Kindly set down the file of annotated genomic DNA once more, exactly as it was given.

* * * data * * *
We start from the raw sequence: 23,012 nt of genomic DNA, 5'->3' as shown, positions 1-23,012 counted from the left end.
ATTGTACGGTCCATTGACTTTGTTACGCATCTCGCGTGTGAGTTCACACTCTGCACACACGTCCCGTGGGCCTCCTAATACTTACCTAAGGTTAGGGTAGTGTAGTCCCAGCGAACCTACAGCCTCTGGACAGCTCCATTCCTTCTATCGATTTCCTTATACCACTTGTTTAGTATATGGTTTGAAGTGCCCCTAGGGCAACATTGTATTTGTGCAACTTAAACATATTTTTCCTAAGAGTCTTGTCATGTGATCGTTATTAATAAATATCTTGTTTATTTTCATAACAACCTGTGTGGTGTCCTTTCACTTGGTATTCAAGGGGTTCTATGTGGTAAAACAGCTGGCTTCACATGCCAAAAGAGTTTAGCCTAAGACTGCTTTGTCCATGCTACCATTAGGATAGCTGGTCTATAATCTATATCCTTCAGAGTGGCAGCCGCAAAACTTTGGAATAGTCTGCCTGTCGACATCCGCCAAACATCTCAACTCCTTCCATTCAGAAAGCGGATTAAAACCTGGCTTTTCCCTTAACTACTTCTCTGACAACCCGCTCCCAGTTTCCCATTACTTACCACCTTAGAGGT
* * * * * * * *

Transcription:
We start from the raw sequence: 23,012 nt of genomic DNA, 5'->3' as shown, positions 1-23,012 counted from the left end.
ATTGTACGGTCCATTGACTTTGTTACGCATCTCGCGTGTGAGTTCACACTCTGCACACACGTCCCGTGGGCCTCCTAATACTTACCTAAGGTTAGGGTAGTGTAGTCCCAGCGAACCTACAGCCTCTGGACAGCTCCATTCCTTCTATCGATTTCCTTATACCACTTGTTTAGTATATGGTTTGAAGTGCCCCTAGGGCAACATTGTATTTGTGCAACTTAAACATATTTTTCCTAAGAGTCTTGTCATGTGATCGTTATTAATAAATATCTTGTTTATTTTCATAACAACCTGTGTGGTGTCCTTTCACTTGGTATTCAAGGGGTTCTATGTGGTAAAACAGCTGGCTTCACATGCCAAAAGAGTTTAGCCTAAGACTGCTTTGTCCATGCTACCATTAGGATAGCTGGTCTATAATCTATATCCTTCAGAGTGGCAGCCGCAAAACTTTGGAATAGTCTGCCTGTCGACATCCGCCAAACATCTCAACTCCTTCCATTCAGAAAGCGGATTAAAACCTGGCTTTTCCCTTAACTACTTCTCTGACAACCCGCTCCCAGTTTCCCATTACTTACCACCTTAGAGGT